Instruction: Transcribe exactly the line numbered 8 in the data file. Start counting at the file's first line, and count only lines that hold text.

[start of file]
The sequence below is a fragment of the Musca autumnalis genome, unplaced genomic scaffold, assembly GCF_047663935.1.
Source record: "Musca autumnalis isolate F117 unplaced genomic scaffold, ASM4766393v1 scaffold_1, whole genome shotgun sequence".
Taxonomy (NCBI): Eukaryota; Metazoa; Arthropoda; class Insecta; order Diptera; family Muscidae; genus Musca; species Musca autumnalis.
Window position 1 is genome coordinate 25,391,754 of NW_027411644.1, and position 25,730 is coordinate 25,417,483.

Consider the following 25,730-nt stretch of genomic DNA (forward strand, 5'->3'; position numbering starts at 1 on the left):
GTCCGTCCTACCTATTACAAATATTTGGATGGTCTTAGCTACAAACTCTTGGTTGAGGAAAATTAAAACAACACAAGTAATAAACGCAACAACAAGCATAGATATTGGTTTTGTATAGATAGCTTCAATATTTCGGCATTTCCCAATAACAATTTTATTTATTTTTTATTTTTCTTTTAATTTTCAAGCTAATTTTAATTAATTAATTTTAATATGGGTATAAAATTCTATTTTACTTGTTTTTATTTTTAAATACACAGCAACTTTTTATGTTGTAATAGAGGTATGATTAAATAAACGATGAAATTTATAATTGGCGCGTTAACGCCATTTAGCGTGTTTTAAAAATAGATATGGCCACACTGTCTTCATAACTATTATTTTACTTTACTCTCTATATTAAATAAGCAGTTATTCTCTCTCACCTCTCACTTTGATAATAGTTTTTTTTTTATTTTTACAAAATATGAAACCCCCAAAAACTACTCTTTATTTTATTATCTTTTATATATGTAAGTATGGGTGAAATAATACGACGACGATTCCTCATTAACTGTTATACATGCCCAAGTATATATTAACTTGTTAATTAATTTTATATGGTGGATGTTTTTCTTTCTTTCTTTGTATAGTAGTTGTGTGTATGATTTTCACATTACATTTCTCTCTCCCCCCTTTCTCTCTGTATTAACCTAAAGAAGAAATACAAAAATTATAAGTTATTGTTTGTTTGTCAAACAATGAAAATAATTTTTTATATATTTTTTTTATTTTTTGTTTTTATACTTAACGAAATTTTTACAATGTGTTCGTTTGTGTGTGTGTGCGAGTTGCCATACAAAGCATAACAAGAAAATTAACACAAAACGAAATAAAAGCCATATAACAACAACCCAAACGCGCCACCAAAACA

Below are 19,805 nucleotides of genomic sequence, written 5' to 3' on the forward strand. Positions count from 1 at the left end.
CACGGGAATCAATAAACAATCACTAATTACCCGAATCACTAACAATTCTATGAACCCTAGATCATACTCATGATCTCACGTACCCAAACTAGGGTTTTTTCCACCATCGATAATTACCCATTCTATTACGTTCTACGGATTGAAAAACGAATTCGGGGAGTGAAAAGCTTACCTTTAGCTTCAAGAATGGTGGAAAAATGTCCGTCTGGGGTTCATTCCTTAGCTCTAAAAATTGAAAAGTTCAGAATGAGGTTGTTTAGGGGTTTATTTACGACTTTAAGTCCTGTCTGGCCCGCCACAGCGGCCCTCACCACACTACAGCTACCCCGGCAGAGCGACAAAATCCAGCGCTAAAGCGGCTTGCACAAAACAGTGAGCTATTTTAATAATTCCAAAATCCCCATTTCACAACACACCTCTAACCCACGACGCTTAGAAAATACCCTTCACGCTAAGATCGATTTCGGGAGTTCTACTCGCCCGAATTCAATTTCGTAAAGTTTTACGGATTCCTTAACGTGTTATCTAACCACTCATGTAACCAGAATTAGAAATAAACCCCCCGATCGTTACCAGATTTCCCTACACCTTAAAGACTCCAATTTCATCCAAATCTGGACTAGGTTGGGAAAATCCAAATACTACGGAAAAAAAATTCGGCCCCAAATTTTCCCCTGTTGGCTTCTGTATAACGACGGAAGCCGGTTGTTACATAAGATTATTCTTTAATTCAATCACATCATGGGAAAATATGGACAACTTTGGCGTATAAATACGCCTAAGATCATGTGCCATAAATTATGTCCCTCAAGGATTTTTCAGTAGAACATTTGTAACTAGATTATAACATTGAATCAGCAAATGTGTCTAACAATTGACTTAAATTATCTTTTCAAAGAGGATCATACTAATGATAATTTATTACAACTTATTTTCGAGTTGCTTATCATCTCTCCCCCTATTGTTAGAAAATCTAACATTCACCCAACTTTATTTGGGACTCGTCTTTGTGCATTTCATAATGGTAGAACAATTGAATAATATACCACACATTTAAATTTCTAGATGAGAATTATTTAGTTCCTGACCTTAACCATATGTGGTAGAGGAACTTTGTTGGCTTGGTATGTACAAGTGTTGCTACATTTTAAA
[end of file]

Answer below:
CACGGGAATCAATAAACAATCACTAATTACCCGAATCACTAACAATTCTATGAACCCTAGATCATACTCATGATCTCACGTACCCAAACTAGGGTTTTTTCCACCATCGATAATTACCCATTCTATTACGTTCTACGGATTGAAAAACGAATTCGGGGAGTGAAAAGCTTACCTTTAGCTTCAAGAATGGTGGAAAAATGTCCGTCTGGGGTTCATTCCTTAGCTCTAAAAATTGAAAAGTTCAGAATGAGGTTGTTTAGGGGTTTATTTACGACTTTAAGTCCTGTCTGGCCCGCCACAGCGGCCCTCACCACACTACAGCTACCCCGGCAGAGCGACAAAATCCAGCGCTAAAGCGGCTTGCACAAAACAGTGAGCTATTTTAATAATTCCAAAATCCCCATTTCACAACACACCTCTAACCCACGACGCTTAGAAAATACCCTTCACGCTAAGATCGATTTCGGGAGTTCTACTCGCCCGAATTCAATTTCGTAAAGTTTTACGGATTCCTTAACGTGTTATCTAACCACTCATGTAACCAGAATTAGAAATAAACCCCCCGATCGTTACCAGATTTCCCTACACCTTAAAGACTCCAATTTCATCCAAATCTGGACTAGGTTGGGAAAATCCAAATACTACGGAAAAAAAATTCGGCCCCAAATTTTCCCCTGTTGGCTTCTGTATAACGACGGAAGCCGGTTGTTACATAAGATTATTCTTTAATTCAATCACATCATGGGAAAATATGGACAACTTTGGCGTATAAATACGCCTAAGATCATGTGCCATAAATTATGTCCCTCAAGGATTTTTCAGTAGAACATTTGTAACTAGATTATAACATTGAATCAGCAAATGTGTCTAACAATTGACTTAAATTATCTTTTCAAAGAGGATCATACTAATGATAATTTATTACAACTTATTTTCGAGTTGCTTATCATCTCTCCCCCTATTGTTAGAAAATCTAACATTCACCCAACTTTATTTGGGACTCGTCTTTGTGCATTTCATAATGGTAGAACAATTGAATAATATACCACACATTTAAATTTCTAGATGAGAATTATTTAGTTCCTGACCTTAACCATATGTGGTAGAGGAACTTTGTTGGCTTGGTATGTACAAGTGTTGCTACATTTTAAA